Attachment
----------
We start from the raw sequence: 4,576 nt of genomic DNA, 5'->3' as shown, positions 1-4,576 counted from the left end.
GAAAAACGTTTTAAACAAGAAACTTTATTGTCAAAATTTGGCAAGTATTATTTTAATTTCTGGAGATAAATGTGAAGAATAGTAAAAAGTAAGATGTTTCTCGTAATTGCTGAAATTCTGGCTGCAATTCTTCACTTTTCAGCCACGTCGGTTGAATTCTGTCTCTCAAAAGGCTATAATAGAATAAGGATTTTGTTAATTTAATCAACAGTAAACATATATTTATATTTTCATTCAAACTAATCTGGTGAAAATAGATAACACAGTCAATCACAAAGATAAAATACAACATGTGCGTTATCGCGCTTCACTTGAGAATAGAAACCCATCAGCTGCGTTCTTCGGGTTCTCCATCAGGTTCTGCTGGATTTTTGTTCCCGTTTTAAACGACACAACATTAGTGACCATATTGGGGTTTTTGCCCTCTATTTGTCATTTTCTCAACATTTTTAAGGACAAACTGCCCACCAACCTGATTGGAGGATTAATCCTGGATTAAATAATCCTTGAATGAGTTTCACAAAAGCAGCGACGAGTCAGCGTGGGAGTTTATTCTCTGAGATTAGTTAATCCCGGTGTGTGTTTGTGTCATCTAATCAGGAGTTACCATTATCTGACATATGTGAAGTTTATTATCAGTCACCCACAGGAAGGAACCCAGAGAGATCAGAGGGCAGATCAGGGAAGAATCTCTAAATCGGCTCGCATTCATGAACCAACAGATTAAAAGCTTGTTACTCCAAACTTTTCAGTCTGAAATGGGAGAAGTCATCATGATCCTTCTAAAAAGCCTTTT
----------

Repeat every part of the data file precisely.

We start from the raw sequence: 4,576 nt of genomic DNA, 5'->3' as shown, positions 1-4,576 counted from the left end.
GAAAAACGTTTTAAACAAGAAACTTTATTGTCAAAATTTGGCAAGTATTATTTTAATTTCTGGAGATAAATGTGAAGAATAGTAAAAAGTAAGATGTTTCTCGTAATTGCTGAAATTCTGGCTGCAATTCTTCACTTTTCAGCCACGTCGGTTGAATTCTGTCTCTCAAAAGGCTATAATAGAATAAGGATTTTGTTAATTTAATCAACAGTAAACATATATTTATATTTTCATTCAAACTAATCTGGTGAAAATAGATAACACAGTCAATCACAAAGATAAAATACAACATGTGCGTTATCGCGCTTCACTTGAGAATAGAAACCCATCAGCTGCGTTCTTCGGGTTCTCCATCAGGTTCTGCTGGATTTTTGTTCCCGTTTTAAACGACACAACATTAGTGACCATATTGGGGTTTTTGCCCTCTATTTGTCATTTTCTCAACATTTTTAAGGACAAACTGCCCACCAACCTGATTGGAGGATTAATCCTGGATTAAATAATCCTTGAATGAGTTTCACAAAAGCAGCGACGAGTCAGCGTGGGAGTTTATTCTCTGAGATTAGTTAATCCCGGTGTGTGTTTGTGTCATCTAATCAGGAGTTACCATTATCTGACATATGTGAAGTTTATTATCAGTCACCCACAGGAAGGAACCCAGAGAGATCAGAGGGCAGATCAGGGAAGAATCTCTAAATCGGCTCGCATTCATGAACCAACAGATTAAAAGCTTGTTACTCCAAACTTTTCAGTCTGAAATGGGAGAAGTCATCATGATCCTTCTAAAAAGCCTTTT